I give here the last poem in the collection Alice: An Adultery, inspired by Crowley’s passionate affair with Mary Alice Rogers, a married woman. Upon parting, the lovers solemnly vow to love each other all their life, till they die … and after death.
by Aleister Crowley
NOW, when the sun falls in the dismal sky
And no light leaps beneath the plunging prow,
I know the fulness of my sorrow now:—
That all my talk and laughter was a lie;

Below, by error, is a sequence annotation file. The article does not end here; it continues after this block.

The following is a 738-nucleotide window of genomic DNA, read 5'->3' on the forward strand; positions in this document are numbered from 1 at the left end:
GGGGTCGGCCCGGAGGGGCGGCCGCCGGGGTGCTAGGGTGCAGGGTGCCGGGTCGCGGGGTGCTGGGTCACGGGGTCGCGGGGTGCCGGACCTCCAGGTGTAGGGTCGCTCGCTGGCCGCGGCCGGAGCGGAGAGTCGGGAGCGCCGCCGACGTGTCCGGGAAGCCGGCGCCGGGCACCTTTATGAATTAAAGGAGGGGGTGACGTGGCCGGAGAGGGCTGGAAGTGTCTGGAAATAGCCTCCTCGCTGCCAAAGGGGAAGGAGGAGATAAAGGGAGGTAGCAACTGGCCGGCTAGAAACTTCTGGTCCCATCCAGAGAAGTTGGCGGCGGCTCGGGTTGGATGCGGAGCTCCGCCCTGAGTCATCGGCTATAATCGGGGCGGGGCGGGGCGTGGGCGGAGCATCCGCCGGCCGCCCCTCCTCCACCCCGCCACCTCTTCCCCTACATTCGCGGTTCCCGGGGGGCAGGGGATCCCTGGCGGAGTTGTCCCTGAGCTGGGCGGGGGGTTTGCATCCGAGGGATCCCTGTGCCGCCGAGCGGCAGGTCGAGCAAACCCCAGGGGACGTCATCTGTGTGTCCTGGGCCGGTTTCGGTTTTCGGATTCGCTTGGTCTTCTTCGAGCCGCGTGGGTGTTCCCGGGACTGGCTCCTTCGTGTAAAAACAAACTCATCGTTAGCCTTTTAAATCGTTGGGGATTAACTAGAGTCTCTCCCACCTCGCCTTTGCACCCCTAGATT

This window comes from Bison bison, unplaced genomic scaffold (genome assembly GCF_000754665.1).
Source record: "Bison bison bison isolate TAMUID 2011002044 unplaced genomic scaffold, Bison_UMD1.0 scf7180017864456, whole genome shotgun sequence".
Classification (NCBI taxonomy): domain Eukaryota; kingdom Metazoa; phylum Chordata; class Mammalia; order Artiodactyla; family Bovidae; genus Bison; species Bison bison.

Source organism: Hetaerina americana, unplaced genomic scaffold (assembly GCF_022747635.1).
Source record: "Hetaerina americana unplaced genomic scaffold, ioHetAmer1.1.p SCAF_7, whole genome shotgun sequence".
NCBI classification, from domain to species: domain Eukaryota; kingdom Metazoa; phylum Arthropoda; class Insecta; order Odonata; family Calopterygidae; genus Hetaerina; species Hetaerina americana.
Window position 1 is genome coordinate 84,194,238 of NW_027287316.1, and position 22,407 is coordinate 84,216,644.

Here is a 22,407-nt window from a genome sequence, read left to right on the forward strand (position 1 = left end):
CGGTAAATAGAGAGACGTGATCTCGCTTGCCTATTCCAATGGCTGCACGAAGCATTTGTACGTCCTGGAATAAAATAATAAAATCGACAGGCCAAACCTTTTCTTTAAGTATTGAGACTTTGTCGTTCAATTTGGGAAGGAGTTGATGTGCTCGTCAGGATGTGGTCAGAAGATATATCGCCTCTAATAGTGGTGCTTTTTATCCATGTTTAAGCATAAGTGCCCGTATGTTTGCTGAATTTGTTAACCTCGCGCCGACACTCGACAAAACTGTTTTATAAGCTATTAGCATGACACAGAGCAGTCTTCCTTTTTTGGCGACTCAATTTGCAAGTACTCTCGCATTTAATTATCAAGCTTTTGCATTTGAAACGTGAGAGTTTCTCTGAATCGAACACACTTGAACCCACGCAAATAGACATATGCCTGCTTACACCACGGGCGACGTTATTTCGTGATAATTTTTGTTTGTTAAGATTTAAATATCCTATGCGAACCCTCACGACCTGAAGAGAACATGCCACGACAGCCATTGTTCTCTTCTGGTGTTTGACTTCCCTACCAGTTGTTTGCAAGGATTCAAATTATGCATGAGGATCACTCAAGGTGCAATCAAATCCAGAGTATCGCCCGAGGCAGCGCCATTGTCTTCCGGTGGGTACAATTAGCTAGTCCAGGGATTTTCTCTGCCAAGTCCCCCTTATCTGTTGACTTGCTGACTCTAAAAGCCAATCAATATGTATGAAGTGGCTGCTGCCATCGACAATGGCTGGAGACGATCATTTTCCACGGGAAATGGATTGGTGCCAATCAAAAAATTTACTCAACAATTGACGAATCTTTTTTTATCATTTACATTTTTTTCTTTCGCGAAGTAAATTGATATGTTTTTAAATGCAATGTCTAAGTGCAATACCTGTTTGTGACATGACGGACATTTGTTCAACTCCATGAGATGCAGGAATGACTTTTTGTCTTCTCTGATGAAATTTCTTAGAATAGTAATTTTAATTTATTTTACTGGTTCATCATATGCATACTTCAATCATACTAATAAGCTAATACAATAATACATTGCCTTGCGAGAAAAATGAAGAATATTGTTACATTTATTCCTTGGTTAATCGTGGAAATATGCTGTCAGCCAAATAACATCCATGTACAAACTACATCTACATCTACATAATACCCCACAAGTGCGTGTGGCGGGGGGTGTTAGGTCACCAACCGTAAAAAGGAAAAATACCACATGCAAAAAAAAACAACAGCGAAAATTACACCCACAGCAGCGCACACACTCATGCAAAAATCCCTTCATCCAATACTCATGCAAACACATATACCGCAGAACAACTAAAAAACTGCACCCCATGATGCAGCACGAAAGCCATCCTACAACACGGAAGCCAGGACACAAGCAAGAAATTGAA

That as each hour widens the gulfs that sigh
Between us; the truth scores upon my brow
Sigils of silence, burns in me the vow
“I love you, and shall love you till I die.”
Whether next year, as fondly we made oath,
Shall see us meet at least, whether as wife
I shall at last gather the whole vow’s breath—
Not heaven nor hell shall break our solemn troth.
I love you, and shall love you all my life,
I love you, and shall love you after death.
Source of the poem: Alice: an Adultery, in The Collected Works of Aleister Crowley, Volume II (1906). See the digitisation of the original on David Moews’s home page, and the simple text online version by The Hermetic Library.